Valley View University to Host Carnegie African Diaspora Fellow


Valley View University was selected by the Carnegie African Diaspora Fellowship Program (CADFP) to host an African Diaspora Fellow from the United States of America (USA) to work with VVU Computer Science faculty on a collaborative project, with a focus on:

1.     Developing a curriculum for a doctoral (PhD) program in Computer Science (CS).

2.    Mentoring faculty members in the Computer Science and Information Technology Departments in teaching, research, thesis supervision, among others.

The overarching outcome of the project will include increased production of PhD holders in Computer Science at the national level. Other spinoff outcomes will include faculty training, expansion of faculty research capacity and collaborations, engagement of the doctoral students as teaching/research assistants and role modeling, and vibrancy and infusion of technology across curricula at VVU. When successfully implemented, the doctoral program in CS will position VVU as the leading producer of CS faculty to feed the numerous CS and IT Departments that are inadequately staffed in these critical computing fields.

The resident Fellow, Prof. Patrick Otoo Bobbie, obtained his BSc (Hons) degree in Computer Science, in 1980 from the former University of Science and Technology (UST), currently known as the Kwame Nkrumah University of Science and Technology (KNUST). He completed the MS Mathematics/Statistics degree from Marquette University, Wisconsin, USA, in 1982, and the PhD in Computer Science in 1986 from former University of Southwestern Louisiana (USL), now known as the University of Louisiana (UL) at Lafayette, Louisiana, USA. He rose to the full professorial rank in 1995, and has taught at various universities in the United States for 31 years.

Prof. Bobbie, along with Mr. Dominic Damoah, the Dean of Science, is leading a curriculum development team in the Computer Science Department at Valley View University.  In the course of the 3-month period, Prof Bobbie will also serve as a mentor in research and teaching for faculty members in the Computer Science and Information Technology Departments. 

Standing(L-R) are Mr. Ebenezer Laryea (Ag. Head of Department, Computer Science), Mr. Dominic Damoah (Dean of Faculty of Science), Dr. Isaac B. Boateng (Dean of Advancement, Development and Strategic Planning), Prof. Otoo Bobbie,Mr. Emmanuel Prah (Head of Department, Biomedical Equipment Technology),Mr. Prince Owusu Amoako (Ag. Head of Department, Information Technology)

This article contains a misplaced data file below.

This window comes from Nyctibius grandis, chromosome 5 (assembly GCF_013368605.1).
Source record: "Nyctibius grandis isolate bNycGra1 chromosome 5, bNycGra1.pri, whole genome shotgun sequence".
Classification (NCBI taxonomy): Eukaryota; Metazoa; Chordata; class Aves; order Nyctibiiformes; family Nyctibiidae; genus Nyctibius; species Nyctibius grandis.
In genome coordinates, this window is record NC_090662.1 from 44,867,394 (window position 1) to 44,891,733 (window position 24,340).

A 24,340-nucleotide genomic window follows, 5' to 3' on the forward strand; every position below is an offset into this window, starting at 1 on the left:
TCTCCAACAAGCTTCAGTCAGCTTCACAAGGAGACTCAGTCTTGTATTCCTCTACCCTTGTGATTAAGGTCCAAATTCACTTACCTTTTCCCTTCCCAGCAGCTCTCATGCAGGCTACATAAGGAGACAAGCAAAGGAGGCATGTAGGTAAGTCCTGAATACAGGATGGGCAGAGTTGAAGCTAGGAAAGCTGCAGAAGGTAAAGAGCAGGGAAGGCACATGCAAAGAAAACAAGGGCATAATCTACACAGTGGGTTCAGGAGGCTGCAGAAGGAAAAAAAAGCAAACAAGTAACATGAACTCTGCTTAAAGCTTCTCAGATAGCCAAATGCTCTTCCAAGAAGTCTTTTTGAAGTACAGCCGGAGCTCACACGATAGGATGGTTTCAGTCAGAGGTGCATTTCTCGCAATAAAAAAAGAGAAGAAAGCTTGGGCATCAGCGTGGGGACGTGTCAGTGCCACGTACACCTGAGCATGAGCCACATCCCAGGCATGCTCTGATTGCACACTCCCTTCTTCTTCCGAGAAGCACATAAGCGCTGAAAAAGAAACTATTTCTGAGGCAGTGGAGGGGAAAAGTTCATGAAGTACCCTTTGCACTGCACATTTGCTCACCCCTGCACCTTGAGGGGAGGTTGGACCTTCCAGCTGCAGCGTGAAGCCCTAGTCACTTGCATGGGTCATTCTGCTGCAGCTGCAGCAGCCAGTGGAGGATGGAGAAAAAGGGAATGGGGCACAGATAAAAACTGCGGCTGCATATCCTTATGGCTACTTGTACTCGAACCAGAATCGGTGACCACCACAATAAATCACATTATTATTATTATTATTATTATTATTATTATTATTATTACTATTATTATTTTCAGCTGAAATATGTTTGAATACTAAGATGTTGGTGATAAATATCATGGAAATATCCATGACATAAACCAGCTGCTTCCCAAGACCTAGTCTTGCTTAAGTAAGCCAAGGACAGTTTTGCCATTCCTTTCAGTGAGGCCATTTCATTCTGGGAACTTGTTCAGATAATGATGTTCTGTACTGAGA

The Valley View University project is one of the 43 projects that pair up African Diaspora scholars with one of 35 higher education institutions and collaborators in Africa to work together on curriculum co-development, research, graduate teaching, training and mentoring activities in the coming months.  The visiting Fellows work with their hosts on a wide range of projects that include research in banking and finance; developing curriculum in therapeutics and environmental toxicology; mentoring faculty in computer science; and teaching and mentoring graduate students in media and communications and in a new interdisciplinary public health program .To deepen the ties among the faculty members and between their home and host institutions, the Program is providing support to several program alumni to enable them to build on successful collaborative projects they conducted in previous years.

The Carnegie African Diaspora Fellowship Program, now in its fourth year, is designed to reverse Africa’s brain drain, build capacity at the host institutions, and develop long-term, mutually-beneficial collaborations between universities in Africa and the United States and Canada. It is funded by Carnegie Corporation of New York and managed by the Institute of International Education (IIE) in collaboration with United States International University-Africa (USIU-Africa) in Nairobi, Kenya, which coordinates the activities of the Advisory Council. A total of 282 African Diaspora Fellowships have now been awarded for scholars to travel to Africa since the program’s inception in 2013. 

Fellowships match host universities with African-born scholars (individually or in small groups) and cover the expenses for project visits of between 14 and 90 days, including transportation, a daily stipend, and the cost of obtaining visas and health insurance. A total of 282 Fellows have now been selected since the program’s inception in 2013.

The CS and IT departments also intend to maintain a long-term relationship with Prof. Bobbie and explore the possibilities of collaborating with Kennesaw State University (the fellow’s home institution in the USA). 



Dr. Isaac B. Boateng , Dean of Advancement, Valley View University, This email address is being protected from spambots. You need JavaScript enabled to view it./This email address is being protected from spambots. You need JavaScript enabled to view it.

Jeremy Coats, Program Officer, or Sharon Witherell, Institute of International Education, This email address is being protected from spambots. You need JavaScript enabled to view it.


See full list of 2017 projects, hosts and scholars and their universities.

Please direct all questions related to the application process to This email address is being protected from spambots. You need JavaScript enabled to view it..

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